US-China diplomatic tensions cast doubt on global progress on climate change – National

China’s decision to halt bilateral talks with the United States on climate change has cast doubt on the world’s ambition to tackle global warming in a timely manner to avert its worst effects.

Tackling climate change has been a key area of ​​cooperation between the two superpowers and the two biggest emitters of greenhouse gases.

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China cuts dialogue with US and sanctions Pelosi over Taiwan visit

But China suspended talks on the issue less than 100 days before the next landmark international climate summit, COP27, as part of its escalating retaliation against US House Speaker Nancy Pelosis’ visit to Taiwan.

“No country should hold back progress on existential transnational issues because of bilateral differences,” said John Kerry, the former US Secretary of State who is currently the Biden administration’s top climate diplomat.

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“Suspending cooperation doesn’t penalize the United States — it penalizes the world, especially developing countries,” he said.

In recent years, climate change has remained an open avenue for cooperation between the United States and China, even as tensions have escalated on other issues such as human rights, forced labor, Hong Kong and Taiwan sovereignty, and trade.

In the run-up to the United Nations’ COP27 climate summit, which will take place in Egypt in November, representatives of the USA and China had begun to increase their commitment to climate issues.

Pelosi’s brief visit this week to self-governing Taiwan, which China claims as its own, enraged Beijing and sparked unprecedented Chinese military drills in the seas and air around the island.


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China fires ballistic missiles near Taiwan after Pelosi’s visit to major military exercises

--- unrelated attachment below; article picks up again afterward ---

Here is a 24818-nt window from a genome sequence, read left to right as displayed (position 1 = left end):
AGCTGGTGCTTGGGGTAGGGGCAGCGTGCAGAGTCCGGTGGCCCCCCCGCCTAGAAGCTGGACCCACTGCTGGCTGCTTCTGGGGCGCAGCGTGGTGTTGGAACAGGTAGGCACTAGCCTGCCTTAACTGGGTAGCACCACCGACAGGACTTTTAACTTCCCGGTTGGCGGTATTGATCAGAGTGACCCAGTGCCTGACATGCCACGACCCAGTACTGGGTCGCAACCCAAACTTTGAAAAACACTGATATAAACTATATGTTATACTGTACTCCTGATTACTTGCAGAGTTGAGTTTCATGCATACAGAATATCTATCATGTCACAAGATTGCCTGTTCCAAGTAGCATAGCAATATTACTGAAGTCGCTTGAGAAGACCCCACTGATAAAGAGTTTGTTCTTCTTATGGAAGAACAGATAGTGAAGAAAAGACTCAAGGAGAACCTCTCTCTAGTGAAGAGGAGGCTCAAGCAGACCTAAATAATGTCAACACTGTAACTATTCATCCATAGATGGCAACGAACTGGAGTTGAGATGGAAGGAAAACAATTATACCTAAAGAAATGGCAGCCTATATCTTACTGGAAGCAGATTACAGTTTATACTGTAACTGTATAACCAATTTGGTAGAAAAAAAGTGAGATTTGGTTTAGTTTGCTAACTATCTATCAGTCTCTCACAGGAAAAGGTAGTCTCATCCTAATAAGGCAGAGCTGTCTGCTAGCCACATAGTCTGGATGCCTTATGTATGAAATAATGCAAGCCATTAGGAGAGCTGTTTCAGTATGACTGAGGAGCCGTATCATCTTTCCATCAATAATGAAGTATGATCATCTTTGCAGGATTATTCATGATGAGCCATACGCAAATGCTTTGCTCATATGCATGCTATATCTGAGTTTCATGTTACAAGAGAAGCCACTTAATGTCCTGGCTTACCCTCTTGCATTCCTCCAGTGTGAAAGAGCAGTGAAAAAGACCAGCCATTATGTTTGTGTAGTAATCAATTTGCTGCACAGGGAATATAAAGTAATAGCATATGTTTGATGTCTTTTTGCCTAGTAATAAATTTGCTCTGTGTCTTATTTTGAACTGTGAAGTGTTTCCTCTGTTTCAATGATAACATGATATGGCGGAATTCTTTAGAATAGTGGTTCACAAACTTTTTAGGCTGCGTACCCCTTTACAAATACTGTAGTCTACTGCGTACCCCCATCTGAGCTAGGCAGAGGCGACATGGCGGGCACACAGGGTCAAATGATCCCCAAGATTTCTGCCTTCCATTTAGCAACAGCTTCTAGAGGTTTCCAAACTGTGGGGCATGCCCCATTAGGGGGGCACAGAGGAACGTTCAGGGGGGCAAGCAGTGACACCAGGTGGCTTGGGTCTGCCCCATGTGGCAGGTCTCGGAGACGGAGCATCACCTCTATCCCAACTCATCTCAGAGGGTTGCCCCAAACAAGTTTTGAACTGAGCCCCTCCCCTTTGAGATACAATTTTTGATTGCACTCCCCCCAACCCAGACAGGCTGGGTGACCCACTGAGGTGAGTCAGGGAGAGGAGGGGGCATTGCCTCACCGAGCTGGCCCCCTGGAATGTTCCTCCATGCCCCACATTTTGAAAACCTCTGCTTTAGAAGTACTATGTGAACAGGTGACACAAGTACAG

China fires ballistic missiles near Taiwan after Pelosi’s visit to major military exercises

Past bilateral engagement on climate change between the two countries helped pave the way for the Paris Climate Agreement in 2015 and restarted the faltering international climate talks in Glasgow in 2021.

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With the crucial climate summit on the horizon and countries backing away from the emission reduction pledges they made in Glasgow, a lack of commitment between the superpowers could turn negotiations on their head and weaken other countries’ ambitions, analysts said.

“The concern is that US-China tensions may become an excuse for those countries unwilling to engage,” said Bernice Lee, executive director of the Center for Sustainable Resource Economics at Chatham House.

“It is definitely important that the international community – particularly vulnerable developing countries – continue to ensure that large emitters continue to deliver what they have promised,” she said.

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John Kerry, the US special envoy on climate change, often reiterated that given its global importance, the US and China could isolate climate change as an area for joint discussion without getting caught up in other complex issues.

“With geopolitics now being the tail that wags the climate dog, it represents a shift in Beijing’s approach from considering the merits of allowing climate to be an ‘oasis’ in its own right in the relationship to a commitment to those who do.” just think through a geopolitical prism,” said Thom Woodroofe, a fellow at the Asia Society Policy Institute.

Domestic pressures could force China to continue tackling some of its emissions despite the diplomatic coldness. China, for example, could go ahead with a plan to reduce its methane, analysts said. Much of its methane emissions come from coal mines in the giant producer nation.

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“Chinese policymakers are making major efforts to develop a national plan to curb methane emissions,” said Joanna Lewis, professor of energy and the environment at Georgetown University. “Even if international engagement on the issue stalls, this domestic war on methane will not stall as it is an integral part of China’s strategic plan to control emissions.”

Other observers say the pause in negotiations may be temporary and that the US and China have still come together despite years of shifting relations.


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China is conducting ballistic missile exercises off the coast of Taiwan in response to Pelosi’s visit


China is conducting ballistic missile exercises off the coast of Taiwan in response to Pelosi’s visit

“This has always been a mix of ups and downs,” said Alden Meyer, a senior associate at consulting firm E3G. “I think the question here is is this a short-term tactical move by Beijing to try and get Washington’s attention, or is this part of a larger, longer-term strategic adjustment by China?”

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(Reporting by Valerie Volcovici; additional reporting by Michelle Nichols at the United Nations; editing by Doina Chiacu and Alistair Bell)

https://globalnews.ca/news/9040995/china-united-states-climate-change/ US-China diplomatic tensions cast doubt on global progress on climate change – National

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